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Imperial Grunts - two thumbs up!

chocol8fiend was absolutely right about Robert Kaplan's Imperial Grunts - where most books are tolerable brain candy, this is fine cheesecake.

Kaplan's book examines the culture and society of what are arguably the best of America's troops on the front lines in the war on terror: the Army's Special Forces teams and the rifle companies of the Marine Corps. This is not a sociology text, though; Kaplan tells his tale by recounting his experience with spec ops troops and Marines from Colombia to the Philippines, in the embassy at Ulaan Baatar, and in the dust of the Horn of Africa, finishing in the streets of Fallujah during the abortive first battle there. He spares no detail when describing the dead hand of the Cold War's bureaucracy and doctrines, the muddled politics of joint service operations, and the shortcomings of the American media when it comes to its effects on the fighting in such places as Colombia and Iraq. Frankly, I was surprised to learn that Kaplan writes for The Atlantic, which is not known for its sympathy for the red states or the military, and where P.J. O'Rourke sticks out like a sore conservative thumb. There's a lot to be learned from Imperial Grunts, and it says much for Mr. Kaplan's humility that he avoided prefacing his book with the classic salutation from Kipling - because it surely would have fit, and fit well.


( 2 comments — Leave a comment )
Oct. 5th, 2008 10:48 pm (UTC)
Imperial Grunts
Glad you enjoyed it. Hog Pilots and Blue Water Grunts was also good but sort of continuation of imperial grunts.

The military fell in love with kaplan with Balkan Ghosts, which was basically all they had to go on when clinton go us involved over there in the mid ninties.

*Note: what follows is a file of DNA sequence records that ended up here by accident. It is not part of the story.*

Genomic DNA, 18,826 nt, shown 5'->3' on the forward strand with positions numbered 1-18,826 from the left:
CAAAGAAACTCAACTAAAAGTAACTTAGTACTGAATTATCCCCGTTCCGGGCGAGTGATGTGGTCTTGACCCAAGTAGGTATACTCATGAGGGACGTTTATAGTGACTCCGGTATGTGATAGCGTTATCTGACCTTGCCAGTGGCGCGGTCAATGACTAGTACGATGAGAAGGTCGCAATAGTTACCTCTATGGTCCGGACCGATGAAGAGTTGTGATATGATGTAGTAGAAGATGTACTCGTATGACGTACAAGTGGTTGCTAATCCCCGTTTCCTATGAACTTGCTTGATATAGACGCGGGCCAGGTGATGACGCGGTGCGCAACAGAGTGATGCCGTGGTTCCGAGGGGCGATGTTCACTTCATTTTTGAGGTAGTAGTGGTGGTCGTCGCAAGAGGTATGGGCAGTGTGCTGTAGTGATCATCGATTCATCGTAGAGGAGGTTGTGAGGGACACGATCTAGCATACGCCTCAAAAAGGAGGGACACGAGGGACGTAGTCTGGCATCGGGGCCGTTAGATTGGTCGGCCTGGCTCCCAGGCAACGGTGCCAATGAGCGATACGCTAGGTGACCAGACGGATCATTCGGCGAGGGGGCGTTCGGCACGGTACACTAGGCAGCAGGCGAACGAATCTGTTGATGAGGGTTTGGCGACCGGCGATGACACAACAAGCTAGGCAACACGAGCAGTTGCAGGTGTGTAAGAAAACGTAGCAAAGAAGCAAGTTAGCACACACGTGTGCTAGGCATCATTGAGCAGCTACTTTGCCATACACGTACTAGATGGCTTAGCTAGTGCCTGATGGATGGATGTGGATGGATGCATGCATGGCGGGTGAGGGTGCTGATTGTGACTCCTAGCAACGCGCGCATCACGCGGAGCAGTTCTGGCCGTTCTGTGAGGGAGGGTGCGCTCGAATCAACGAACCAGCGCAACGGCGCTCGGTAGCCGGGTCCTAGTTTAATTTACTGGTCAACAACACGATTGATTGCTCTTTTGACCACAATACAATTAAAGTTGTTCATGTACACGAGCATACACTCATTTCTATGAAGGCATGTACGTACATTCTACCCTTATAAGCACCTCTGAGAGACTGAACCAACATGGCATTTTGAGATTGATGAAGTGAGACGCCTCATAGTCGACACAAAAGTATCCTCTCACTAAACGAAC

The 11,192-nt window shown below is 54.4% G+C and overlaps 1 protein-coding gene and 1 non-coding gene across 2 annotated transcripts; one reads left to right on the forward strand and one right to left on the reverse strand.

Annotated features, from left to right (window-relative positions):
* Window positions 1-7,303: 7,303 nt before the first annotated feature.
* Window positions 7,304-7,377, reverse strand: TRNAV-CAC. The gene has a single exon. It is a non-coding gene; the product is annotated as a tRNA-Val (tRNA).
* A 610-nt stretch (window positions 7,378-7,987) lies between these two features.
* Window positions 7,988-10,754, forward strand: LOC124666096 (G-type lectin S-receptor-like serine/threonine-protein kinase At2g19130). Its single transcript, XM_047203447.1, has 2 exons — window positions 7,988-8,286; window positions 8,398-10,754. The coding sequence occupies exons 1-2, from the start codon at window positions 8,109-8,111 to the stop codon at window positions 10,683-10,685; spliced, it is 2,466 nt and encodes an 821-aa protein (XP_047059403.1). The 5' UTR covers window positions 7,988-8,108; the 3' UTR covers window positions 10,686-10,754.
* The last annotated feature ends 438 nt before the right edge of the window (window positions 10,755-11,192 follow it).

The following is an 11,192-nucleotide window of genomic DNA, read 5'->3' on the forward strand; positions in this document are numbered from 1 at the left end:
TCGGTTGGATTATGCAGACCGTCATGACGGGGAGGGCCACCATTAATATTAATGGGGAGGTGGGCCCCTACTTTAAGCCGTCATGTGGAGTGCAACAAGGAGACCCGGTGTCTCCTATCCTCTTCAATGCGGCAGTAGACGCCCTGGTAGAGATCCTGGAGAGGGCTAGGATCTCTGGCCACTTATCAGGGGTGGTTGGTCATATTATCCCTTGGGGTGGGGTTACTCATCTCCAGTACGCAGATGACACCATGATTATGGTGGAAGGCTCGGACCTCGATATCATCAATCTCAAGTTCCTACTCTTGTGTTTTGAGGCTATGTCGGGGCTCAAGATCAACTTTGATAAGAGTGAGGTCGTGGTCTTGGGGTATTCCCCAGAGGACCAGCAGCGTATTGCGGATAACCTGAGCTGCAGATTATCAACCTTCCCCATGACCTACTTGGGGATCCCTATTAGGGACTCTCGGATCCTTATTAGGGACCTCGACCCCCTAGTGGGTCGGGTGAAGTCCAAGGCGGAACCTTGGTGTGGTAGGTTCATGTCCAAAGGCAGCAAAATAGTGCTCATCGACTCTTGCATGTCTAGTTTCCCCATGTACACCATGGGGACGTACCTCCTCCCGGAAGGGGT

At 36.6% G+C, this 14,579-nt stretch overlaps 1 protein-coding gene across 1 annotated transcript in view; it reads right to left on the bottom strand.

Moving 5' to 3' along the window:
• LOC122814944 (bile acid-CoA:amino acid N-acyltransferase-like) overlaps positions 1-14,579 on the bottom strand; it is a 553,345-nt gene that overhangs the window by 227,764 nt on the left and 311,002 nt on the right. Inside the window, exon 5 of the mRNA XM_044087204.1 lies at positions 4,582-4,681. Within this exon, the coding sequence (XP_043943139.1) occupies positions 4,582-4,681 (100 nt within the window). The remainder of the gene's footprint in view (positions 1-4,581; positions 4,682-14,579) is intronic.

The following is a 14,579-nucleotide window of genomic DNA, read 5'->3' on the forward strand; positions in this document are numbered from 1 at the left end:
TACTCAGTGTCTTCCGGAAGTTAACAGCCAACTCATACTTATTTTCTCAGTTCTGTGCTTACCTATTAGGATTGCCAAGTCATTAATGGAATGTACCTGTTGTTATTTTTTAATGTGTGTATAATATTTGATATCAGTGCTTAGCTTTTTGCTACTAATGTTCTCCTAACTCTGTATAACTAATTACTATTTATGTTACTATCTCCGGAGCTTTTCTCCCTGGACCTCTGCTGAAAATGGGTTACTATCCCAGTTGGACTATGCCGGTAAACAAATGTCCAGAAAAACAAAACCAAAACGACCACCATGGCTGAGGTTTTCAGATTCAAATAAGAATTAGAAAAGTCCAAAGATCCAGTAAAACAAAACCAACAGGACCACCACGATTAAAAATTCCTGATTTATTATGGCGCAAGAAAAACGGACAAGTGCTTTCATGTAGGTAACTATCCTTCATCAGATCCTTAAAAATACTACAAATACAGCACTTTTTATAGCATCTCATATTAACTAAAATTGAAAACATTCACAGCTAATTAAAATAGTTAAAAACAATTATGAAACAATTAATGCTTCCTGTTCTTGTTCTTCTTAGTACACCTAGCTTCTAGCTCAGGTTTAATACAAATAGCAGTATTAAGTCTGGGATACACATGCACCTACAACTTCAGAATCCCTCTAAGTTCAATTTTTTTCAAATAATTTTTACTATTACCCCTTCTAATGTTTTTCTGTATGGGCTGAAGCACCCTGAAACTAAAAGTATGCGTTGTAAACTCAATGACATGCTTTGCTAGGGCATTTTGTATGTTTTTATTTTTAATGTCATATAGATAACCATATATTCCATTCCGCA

What made imperial grunts so interesting to me was that it was written pre - surge.
Kaplans 2 main points about the war in Iraq where
1) we need more troops
2) need to move out of the big secure fortress like areas run by generals into small outposts that were better connected to the local surroundings with lower ranking officers and senior nco's relied upon to make decisions in the field.

In essence he spelled out what the solution was pre surge. I believe the number of journalist that came to similar conclusions wouldnt have filled a phone booth, even if Kaplan was all ready in the phone booth.

This is why I like Kaplan so much.
Oct. 6th, 2008 02:27 am (UTC)
Re: Imperial Grunts
Oh, some of the sequels are out already? EXCELLENT.

AYC regarding the surge. What surprises me, especially in view of the Army & Marines' obsession with studying history, is that this didn't occur to anyone before Petraeus forced the issue. This is the strategy (as Kaplan observed) that won the Philippine Insurrection, Vietnam, and a bunch of other dirty little wars in between, after all.
( 2 comments — Leave a comment )